Malcom Turnbull is going to the Paris Climate Talks., for the photo opportunity that the French are staging at the outset, hoping to avoid a repeat of the Copenhagen debacle. Environment Minister Greg Hunt will be there for the first week and Julie Bishop, angling for a co-chair role on the Green Investment Bank, will be there for the second.
As sentient Australians will know, Australia’s engagement with international environmental law has been, well, spotty, of late.
Things got off to a good start with Australia actively engaged at the 1972 Stockholm Conference and the United Nations Environment Program that came from that. By the late 1980s, thanks to action on whaling, ozone and especially the Antarctic, Australia had a reputation as a ‘good international citizen’. Then Foreign Secretary Gareth Evans pointed out that as what the international relations theorists call a ‘middle-power; Australia must “pursue our own political and economic interests with maximum effectiveness, but in a way that makes as positive a contribution as possible to a more peaceful and prosperous world.”
Negotiations for a climate agreement raced along in 1991. Prime Minister Bob Hawke had said he would go to the Rio Earth Summit where deals on both climate and biodiversity would be signed, but was deposed by Paul Keating before he could have that pleasure. Keating didn’t go to Rio, saying he had an election to fight. In the end, Ros Kelly, the Environment Minister, enthusiastically signed the climate pact, and in December 1992 Australia was the eighth nation to ratify the “United Nations Framework Convention on Climate Change”, with its vague goal that rich nations would return their emissions to 1990 levels by 2000.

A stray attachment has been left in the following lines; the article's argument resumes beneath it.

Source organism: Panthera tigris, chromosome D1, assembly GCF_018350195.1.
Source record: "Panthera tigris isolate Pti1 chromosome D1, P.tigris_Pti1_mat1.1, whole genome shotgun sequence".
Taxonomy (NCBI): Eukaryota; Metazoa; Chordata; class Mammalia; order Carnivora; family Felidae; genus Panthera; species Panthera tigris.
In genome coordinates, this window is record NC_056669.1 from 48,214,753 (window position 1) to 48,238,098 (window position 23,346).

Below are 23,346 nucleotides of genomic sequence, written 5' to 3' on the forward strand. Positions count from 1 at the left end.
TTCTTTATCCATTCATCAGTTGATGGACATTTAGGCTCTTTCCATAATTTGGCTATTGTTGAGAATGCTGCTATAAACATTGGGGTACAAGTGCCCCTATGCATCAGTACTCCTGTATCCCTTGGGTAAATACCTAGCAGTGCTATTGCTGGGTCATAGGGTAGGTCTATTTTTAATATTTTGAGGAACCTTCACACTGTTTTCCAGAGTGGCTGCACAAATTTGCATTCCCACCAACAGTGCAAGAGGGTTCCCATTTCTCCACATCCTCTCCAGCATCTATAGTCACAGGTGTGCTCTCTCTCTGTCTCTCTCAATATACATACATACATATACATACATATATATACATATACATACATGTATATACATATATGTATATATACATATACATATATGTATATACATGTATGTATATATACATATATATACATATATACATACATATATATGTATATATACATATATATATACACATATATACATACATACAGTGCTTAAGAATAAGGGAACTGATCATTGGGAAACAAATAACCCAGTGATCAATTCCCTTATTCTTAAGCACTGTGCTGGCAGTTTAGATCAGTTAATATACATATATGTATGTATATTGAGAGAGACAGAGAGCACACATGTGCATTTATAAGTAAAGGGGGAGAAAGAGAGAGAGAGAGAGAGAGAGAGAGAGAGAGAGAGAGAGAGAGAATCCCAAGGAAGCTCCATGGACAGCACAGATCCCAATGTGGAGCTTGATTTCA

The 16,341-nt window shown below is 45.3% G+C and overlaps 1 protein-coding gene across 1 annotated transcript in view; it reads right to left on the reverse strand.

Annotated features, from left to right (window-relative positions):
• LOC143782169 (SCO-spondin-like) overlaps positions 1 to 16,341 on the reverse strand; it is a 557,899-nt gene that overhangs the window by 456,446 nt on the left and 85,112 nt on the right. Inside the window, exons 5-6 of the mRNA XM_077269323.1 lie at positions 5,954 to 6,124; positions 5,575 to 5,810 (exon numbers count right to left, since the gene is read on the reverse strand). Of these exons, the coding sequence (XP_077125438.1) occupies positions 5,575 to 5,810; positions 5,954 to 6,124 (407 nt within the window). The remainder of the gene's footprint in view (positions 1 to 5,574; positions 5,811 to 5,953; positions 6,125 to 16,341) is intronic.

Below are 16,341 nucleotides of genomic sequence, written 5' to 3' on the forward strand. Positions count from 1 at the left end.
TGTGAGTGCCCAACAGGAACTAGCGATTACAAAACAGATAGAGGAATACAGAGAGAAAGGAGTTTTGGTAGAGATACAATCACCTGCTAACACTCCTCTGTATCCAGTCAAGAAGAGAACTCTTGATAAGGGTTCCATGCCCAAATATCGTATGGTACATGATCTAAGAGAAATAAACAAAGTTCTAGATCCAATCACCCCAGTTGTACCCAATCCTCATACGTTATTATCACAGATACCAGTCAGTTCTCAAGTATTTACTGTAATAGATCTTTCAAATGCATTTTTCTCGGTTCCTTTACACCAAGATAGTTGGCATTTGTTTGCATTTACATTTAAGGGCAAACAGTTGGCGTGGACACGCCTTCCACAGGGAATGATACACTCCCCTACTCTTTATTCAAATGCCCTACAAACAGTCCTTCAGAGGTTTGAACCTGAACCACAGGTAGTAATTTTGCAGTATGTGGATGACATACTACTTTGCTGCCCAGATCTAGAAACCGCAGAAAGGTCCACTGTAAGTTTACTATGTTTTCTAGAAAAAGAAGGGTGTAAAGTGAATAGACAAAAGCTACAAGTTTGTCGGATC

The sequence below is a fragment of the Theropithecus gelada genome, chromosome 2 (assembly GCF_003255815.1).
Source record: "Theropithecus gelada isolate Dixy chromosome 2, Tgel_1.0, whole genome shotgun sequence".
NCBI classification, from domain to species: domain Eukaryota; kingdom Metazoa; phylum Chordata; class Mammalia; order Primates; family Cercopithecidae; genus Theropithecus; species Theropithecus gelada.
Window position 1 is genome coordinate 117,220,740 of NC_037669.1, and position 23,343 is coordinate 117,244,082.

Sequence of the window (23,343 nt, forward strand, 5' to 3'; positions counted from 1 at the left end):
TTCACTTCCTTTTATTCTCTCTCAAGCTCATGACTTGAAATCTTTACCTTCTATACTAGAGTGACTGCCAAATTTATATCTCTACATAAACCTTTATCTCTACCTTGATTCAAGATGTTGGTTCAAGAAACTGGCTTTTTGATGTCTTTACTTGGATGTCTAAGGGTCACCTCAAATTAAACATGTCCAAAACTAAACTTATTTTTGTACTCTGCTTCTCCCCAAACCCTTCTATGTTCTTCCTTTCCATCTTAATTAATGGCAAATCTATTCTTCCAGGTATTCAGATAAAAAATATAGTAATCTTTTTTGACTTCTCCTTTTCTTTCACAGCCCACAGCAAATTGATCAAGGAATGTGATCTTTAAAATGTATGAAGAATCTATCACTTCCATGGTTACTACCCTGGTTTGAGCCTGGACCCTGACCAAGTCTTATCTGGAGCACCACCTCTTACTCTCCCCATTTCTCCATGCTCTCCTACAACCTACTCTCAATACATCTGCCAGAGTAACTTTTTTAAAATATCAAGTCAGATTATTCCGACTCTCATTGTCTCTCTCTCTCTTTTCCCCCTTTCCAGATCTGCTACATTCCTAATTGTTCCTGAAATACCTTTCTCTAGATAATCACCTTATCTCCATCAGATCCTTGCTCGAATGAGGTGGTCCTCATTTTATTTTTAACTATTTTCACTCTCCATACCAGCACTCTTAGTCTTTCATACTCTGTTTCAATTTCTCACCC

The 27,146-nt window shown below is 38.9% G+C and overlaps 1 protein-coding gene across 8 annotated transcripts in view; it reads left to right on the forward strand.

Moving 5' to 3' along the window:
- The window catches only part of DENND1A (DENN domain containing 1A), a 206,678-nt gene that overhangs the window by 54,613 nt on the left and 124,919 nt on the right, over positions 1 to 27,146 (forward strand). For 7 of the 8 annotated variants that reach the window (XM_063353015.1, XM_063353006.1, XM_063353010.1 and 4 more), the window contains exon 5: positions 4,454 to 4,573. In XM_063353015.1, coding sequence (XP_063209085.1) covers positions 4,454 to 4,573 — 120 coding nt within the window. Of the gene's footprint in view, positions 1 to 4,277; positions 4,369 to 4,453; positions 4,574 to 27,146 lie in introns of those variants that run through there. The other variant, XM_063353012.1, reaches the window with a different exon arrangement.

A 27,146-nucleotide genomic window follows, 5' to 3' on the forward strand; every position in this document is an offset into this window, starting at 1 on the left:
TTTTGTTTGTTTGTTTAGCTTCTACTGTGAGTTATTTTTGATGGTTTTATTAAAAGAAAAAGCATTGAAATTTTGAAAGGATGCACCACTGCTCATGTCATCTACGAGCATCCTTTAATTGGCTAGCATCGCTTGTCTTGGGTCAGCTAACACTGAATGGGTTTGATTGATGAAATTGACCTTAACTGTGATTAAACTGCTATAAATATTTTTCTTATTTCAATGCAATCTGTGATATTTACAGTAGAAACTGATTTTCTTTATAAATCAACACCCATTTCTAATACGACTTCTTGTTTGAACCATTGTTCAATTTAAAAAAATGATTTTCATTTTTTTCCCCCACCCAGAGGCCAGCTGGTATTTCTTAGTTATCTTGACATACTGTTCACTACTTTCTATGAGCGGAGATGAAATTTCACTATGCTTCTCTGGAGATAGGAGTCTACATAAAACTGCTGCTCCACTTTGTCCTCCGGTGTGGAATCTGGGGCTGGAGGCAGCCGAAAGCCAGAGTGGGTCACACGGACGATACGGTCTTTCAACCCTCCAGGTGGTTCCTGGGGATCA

In the 18 months between Rio and enough nations signing for the agreement to come into force, and trigger the first “Conference of the Parties,” Australian business leaders got active, and there was talk of Australia potentially withdrawing from the UNFCCC agreement. By the time the first “COP” was held in March- April 1995, the Australian position had hardened to a demand that developing countries also have targets, and special consideration for Australia as a country with high coal usage, a spread out and growing population, and one expecting to make a packet from its fossil fuel exports (in this last it was joined by Nigeria and Saudi Arabia).
Keating, still not keen on the environment, and only a year from another election, sent John Faulkner, who put a brave face on it – “We came here to deal with the greatest threat to the global environment and the process has been partly to achieve a balance between all the countries affected by climate change.”